In addition to the letter today to the nation's school districts urging them to protect the rights of transgender students, the Education Department provided a long report on states and districts it says are already doing so.
That list includes the nation's three largest school districts: New York, Los Angeles and Chicago. It also names plenty of smaller places, like Matanuska-Susitna Borough School District in Alaska, and Shorewood School District in Wisconsin. And while inclusion on the list doesn't mean those states and districts are doing everything the federal government now says they should, it does provide a snapshot of policies the department thinks are worth highlighting:
- The LA Unified School District's policy declares that participation in sports "shall be facilitated" in a manner consistent with the student's gender identity.
- Chicago says schools should convene an administrative support team to address each transgender student's individual needs and supports, a team that would include the principal, students and/or their parents or guardians.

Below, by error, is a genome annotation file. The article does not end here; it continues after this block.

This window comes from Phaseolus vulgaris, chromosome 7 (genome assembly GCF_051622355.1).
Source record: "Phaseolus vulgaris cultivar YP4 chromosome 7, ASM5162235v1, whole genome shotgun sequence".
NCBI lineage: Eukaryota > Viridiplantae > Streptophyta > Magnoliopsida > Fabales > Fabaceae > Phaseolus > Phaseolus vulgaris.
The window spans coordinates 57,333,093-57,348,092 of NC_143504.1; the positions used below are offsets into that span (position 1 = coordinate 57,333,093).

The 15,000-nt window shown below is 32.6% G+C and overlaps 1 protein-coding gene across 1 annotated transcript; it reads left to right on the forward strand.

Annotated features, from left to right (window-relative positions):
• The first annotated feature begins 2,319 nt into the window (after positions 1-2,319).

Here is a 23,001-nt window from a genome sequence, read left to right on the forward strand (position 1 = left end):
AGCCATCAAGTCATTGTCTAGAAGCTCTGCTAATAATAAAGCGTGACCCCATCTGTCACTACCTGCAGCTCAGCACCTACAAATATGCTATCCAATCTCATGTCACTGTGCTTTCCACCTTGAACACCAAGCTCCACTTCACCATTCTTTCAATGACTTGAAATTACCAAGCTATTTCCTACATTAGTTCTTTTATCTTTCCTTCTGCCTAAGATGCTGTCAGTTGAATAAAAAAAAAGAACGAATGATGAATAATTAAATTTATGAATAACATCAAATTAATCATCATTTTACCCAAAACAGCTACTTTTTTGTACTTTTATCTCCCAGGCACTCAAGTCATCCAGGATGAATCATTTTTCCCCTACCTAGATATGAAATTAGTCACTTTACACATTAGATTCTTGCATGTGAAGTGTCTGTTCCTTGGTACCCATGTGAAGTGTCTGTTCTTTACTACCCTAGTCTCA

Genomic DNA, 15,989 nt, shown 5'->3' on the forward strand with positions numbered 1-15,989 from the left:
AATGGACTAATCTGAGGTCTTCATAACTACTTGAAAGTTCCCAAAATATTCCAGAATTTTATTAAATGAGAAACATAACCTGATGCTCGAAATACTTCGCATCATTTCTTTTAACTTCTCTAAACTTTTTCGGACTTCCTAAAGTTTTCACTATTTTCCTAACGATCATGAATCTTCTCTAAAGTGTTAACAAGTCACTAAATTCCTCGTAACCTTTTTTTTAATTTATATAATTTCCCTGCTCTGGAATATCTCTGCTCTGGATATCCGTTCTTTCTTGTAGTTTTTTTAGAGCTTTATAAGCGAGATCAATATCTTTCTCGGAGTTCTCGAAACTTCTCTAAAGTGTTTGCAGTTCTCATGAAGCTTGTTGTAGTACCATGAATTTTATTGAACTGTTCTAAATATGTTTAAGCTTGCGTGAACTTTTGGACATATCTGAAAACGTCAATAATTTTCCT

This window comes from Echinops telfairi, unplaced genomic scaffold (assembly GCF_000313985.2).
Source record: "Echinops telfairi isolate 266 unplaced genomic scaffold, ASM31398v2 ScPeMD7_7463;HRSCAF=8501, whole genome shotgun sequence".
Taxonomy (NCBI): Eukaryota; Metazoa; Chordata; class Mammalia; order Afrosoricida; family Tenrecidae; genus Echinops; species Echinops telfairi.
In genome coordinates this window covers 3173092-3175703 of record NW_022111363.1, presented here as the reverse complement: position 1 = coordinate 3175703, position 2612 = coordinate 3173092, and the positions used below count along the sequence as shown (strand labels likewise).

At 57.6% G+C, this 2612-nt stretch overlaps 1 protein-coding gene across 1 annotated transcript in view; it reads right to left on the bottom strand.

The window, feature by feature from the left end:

- The Federal Way School District in Washington State reminds school leaders: "Keep in mind that the meaning of gender conformity can vary from culture to culture, so these may not translate exactly to Western ideas of what it means to be transgender. Some of these identities include Hijra (South Asia), Fa'afafine (Samoa), Kathoey (Thailand), Travesti (South America), and Two-Spirit (Native American/First Nations)."
The other places with policies singled out in the report are: California; Colorado's Boulder Valley; the Washington, D.C.; Atherton High School, in Jefferson County, Ky.; Maryland; Massachusetts; Minneapolis; Kansas City, Mo.; Washoe County School District in Nevada; New York State; Oregon; Rhode Island; Washington State.
The Gay, Lesbian and Straight Education Network, or GLSEN, an advocacy group, also tracks which states have anti-bullying and anti-discrimination laws that specifically protect transgender students.
NPR Ed decided to take a look at the other side of the ledger as well — places that have seen legal challenges over this issue or that may have policies in conflict with the new guidance.
We talked to the American Civil Liberties Union, which has been defending transgender students all over the country, as well as GLSEN, for examples of ongoing and recent cases. Again, this is not a comprehensive list.